Stale economy slows new product launches
January 26, 2010
by Bryan Salvage
CHICAGO — Food and drink product launches showed a substantial decline of nearly 30% in 2009 from 2008, due primarily to the ongoing economic slump, according to a recent review of Mintel’s Global New Product Database (G.N.P.D.).
“In the last decade, Mintel G.N.P.D. has only tracked occasional, small declines in new product introductions for the U.S. market, never a decline as strong as this,” said Lynn Dornblaser, leading new product expert at Mintel. “We see that a number of small companies, which typically introduce a wide range of products, have been stopping or slowing their introductions due to the economy. Additionally, some categories have simply become so over-saturated that there is little room for new products.”
Some categories and product claims, however, found a hidden niche in which to excel. For example, ethical and environmental claims increased to 17% of all product launches in 2009 from 9% in 2008. The environmentally-friendly packaging claim nearly tripled, growing from 3% of all products launched in 2008 to 9% in 2009.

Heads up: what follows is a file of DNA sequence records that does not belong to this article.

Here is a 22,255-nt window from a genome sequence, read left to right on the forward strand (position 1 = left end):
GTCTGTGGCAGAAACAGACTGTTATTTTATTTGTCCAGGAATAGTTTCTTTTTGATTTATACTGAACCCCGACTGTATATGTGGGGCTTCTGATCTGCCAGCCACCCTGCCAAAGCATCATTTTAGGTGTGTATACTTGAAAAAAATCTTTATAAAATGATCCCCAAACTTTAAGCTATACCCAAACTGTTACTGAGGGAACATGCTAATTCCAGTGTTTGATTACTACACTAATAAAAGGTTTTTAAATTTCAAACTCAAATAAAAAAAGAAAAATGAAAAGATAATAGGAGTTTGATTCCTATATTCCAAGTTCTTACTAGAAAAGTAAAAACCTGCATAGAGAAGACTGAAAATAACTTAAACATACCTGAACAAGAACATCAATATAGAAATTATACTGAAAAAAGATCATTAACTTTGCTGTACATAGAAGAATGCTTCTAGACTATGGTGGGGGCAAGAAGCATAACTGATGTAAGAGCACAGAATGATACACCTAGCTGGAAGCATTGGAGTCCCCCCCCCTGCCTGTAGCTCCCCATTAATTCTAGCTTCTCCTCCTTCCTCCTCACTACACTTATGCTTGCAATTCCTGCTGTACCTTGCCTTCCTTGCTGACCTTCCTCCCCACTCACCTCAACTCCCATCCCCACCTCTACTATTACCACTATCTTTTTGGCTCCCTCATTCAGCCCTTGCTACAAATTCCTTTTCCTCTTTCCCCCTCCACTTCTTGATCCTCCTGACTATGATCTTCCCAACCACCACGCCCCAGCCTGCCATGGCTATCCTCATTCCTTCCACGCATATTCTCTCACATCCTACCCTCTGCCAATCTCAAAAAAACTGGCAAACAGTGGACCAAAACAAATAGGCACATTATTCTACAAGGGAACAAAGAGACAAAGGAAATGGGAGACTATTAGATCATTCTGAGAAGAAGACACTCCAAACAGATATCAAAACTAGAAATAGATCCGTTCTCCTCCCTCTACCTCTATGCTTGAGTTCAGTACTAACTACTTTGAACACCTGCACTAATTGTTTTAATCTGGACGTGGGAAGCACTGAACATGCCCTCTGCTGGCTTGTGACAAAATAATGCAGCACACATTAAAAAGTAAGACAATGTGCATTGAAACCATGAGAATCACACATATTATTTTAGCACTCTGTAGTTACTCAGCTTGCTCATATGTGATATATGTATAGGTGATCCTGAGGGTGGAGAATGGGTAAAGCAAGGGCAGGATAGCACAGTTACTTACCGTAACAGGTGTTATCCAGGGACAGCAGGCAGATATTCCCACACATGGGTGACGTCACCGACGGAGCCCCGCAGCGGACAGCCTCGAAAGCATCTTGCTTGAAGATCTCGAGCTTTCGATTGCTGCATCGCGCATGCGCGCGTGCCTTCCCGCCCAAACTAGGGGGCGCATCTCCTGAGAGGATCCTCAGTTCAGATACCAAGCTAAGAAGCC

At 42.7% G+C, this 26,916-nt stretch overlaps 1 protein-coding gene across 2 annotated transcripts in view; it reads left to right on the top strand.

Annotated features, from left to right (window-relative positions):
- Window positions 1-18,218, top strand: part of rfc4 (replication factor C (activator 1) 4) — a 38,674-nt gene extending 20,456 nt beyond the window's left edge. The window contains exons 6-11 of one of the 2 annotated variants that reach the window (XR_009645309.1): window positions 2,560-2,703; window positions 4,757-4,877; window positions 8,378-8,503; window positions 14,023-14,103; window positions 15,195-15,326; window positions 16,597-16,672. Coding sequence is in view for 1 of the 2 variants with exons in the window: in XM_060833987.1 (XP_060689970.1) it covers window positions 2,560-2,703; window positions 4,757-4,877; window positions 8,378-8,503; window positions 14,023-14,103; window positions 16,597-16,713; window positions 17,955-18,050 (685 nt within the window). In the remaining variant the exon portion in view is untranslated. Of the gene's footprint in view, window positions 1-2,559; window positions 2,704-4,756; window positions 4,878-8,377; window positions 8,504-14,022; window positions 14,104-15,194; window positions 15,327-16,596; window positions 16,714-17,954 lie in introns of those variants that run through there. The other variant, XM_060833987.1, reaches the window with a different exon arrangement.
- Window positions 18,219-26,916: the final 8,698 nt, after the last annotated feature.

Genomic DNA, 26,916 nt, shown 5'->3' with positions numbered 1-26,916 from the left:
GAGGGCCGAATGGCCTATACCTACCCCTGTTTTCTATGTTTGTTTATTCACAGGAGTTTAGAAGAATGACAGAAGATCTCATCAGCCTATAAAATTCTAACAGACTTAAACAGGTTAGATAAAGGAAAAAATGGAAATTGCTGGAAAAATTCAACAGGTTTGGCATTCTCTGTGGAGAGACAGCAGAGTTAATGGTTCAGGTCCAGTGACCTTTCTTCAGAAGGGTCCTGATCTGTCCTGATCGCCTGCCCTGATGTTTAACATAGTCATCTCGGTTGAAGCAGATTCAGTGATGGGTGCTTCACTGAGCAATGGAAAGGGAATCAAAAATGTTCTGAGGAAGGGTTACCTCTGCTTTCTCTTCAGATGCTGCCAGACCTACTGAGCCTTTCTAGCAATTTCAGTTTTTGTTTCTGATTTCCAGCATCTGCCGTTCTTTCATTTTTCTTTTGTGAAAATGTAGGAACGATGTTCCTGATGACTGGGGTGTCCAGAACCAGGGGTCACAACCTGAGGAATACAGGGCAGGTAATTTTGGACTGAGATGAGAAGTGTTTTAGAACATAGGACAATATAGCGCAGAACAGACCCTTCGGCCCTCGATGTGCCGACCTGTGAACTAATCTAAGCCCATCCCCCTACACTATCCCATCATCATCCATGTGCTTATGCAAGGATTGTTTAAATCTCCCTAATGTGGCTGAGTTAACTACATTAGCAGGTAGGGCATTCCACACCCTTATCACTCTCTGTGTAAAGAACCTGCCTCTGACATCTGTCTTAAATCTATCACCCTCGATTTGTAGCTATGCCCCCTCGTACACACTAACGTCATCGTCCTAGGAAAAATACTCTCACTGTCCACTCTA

“The increase in ethical and environmental claims is less about companies introducing new products or changing their packaging and more about manufacturers communicating with their consumers and knowing what’s important to the people who purchase their products,” Ms. Dornblaser said.
Products featuring an economy claim have increased by 72% from 2008 to 2009.
The side dishes category saw an increase in 2009, with 16% more launches than in 2008. This increase is probably due to more people eating at home and introducing products that offer convenient solutions. Most categories, however, suffered decreases due to the recession.
Natural and organic products, which experienced large increases in 2008, retreated in 2009 due to their higher price points, Ms. Dornblaser said. Food and drink introductions with an all-natural claim decreased from 15% of all launches in 2008 to 13% in 2009. The organic claim, showed a similar decline of 12% to 10% in the same timeframe.